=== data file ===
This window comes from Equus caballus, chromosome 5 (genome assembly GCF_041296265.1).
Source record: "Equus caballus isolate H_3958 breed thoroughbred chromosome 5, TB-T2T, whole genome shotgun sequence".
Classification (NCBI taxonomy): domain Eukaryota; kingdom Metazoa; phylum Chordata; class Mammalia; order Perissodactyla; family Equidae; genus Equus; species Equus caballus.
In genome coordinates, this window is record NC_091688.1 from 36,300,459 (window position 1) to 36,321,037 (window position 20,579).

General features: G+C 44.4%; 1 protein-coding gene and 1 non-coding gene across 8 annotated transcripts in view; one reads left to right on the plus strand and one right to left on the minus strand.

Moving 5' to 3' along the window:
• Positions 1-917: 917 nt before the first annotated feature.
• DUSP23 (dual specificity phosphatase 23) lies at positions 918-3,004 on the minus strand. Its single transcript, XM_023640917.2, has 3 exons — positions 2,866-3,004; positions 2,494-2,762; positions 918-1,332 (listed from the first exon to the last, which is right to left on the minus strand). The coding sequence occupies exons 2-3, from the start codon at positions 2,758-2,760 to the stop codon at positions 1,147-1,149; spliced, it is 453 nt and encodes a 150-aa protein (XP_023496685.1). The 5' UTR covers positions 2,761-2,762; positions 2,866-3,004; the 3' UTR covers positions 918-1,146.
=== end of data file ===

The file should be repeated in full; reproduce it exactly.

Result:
This window comes from Equus caballus, chromosome 5 (genome assembly GCF_041296265.1).
Source record: "Equus caballus isolate H_3958 breed thoroughbred chromosome 5, TB-T2T, whole genome shotgun sequence".
Classification (NCBI taxonomy): domain Eukaryota; kingdom Metazoa; phylum Chordata; class Mammalia; order Perissodactyla; family Equidae; genus Equus; species Equus caballus.
In genome coordinates, this window is record NC_091688.1 from 36,300,459 (window position 1) to 36,321,037 (window position 20,579).

General features: G+C 44.4%; 1 protein-coding gene and 1 non-coding gene across 8 annotated transcripts in view; one reads left to right on the plus strand and one right to left on the minus strand.

Moving 5' to 3' along the window:
• Positions 1-917: 917 nt before the first annotated feature.
• DUSP23 (dual specificity phosphatase 23) lies at positions 918-3,004 on the minus strand. Its single transcript, XM_023640917.2, has 3 exons — positions 2,866-3,004; positions 2,494-2,762; positions 918-1,332 (listed from the first exon to the last, which is right to left on the minus strand). The coding sequence occupies exons 2-3, from the start codon at positions 2,758-2,760 to the stop codon at positions 1,147-1,149; spliced, it is 453 nt and encodes a 150-aa protein (XP_023496685.1). The 5' UTR covers positions 2,761-2,762; positions 2,866-3,004; the 3' UTR covers positions 918-1,146.